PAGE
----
Taking rivals offline — The Mirai botnet, which was used in the DDoS attack against DNS provider Dyn, was designed as a weapon in a war among Minecraft server providers. And, today, the gaming industry remains a primary target of DDoS attacks. As Netscout put it in its most recent DDoS Threat Intelligence Report, “The allure of attacking the gaming industry lies in its substantial financial value and the goal of disrupting competitors.”

Geopolitics — The Netscout report also noted that politically motivated groups are “increasingly are using DDoS as a tool to target those ideologically opposed to them.” In Peru, for example, DDoS attacks spiked after nationwide protests in December. And, these groups are “executing attacks that seamlessly transcend national borders.” The pro-Russia hacktivist group NoName057(16), for example, targeted not just Ukraine, but countries that support Ukraine. 

Financial gain — While a DDoS attack isn’t the same thing as a ransomware attack, DDoS attackers sometimes will contact their victims and promise to turn off the firehose of packets in exchange for some Bitcoin.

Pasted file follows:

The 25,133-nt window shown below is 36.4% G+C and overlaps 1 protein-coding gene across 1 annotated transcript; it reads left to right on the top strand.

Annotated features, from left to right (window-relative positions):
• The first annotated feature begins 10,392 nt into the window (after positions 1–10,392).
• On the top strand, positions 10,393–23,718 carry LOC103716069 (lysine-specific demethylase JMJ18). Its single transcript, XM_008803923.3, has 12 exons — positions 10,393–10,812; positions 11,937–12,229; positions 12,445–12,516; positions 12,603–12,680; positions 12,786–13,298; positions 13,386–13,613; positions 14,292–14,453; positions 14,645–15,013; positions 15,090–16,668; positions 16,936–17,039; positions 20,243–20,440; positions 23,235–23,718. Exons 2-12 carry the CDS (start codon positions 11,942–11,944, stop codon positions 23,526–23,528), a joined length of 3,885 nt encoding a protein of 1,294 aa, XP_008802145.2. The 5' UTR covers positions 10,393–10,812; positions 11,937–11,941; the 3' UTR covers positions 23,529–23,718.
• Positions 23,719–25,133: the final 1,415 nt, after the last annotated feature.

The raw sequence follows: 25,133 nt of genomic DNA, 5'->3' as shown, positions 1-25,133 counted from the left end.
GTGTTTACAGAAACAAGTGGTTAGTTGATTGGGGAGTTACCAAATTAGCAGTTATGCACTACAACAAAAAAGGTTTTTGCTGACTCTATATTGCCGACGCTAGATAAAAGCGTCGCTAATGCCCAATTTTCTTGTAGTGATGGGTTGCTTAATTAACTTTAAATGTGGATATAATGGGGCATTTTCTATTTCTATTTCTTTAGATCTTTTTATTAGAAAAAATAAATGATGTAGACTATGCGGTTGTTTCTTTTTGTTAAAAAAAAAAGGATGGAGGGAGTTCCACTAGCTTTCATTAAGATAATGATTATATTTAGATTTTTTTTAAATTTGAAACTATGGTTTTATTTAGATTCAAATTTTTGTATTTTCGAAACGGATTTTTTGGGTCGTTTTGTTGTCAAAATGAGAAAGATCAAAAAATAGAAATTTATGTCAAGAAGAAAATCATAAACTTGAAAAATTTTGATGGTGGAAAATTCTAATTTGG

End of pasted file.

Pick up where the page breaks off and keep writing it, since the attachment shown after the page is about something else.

And, sometimes, DDoS attackers are just in it for the money—not money from you, but from someone who wants to take your website out. Tools called booters and stressers are available on the dark web that essentially provide DDoS-as-a-Service to interested customers, offering access to ready-made botnets at the click of a button, for a price.

How do DDoS attacks work?

DDoS botnets are the core of any DDoS attack. A botnet consists of hundreds or thousands of machines, called zombies or bots, that a malicious hacker has gained control over. The attackers will harvest these systems by identifying vulnerable systems that they can infect with malware through phishing attacks, malvertising attacks, and other mass infection techniques. The infected machines can range from ordinary home or office PCs to DDoS devices—the Mirai botnet famously marshalled an army of hacked CCTV cameras—and their owners almost certainly don’t know they’ve been compromised, as they continue to function normally in most respects.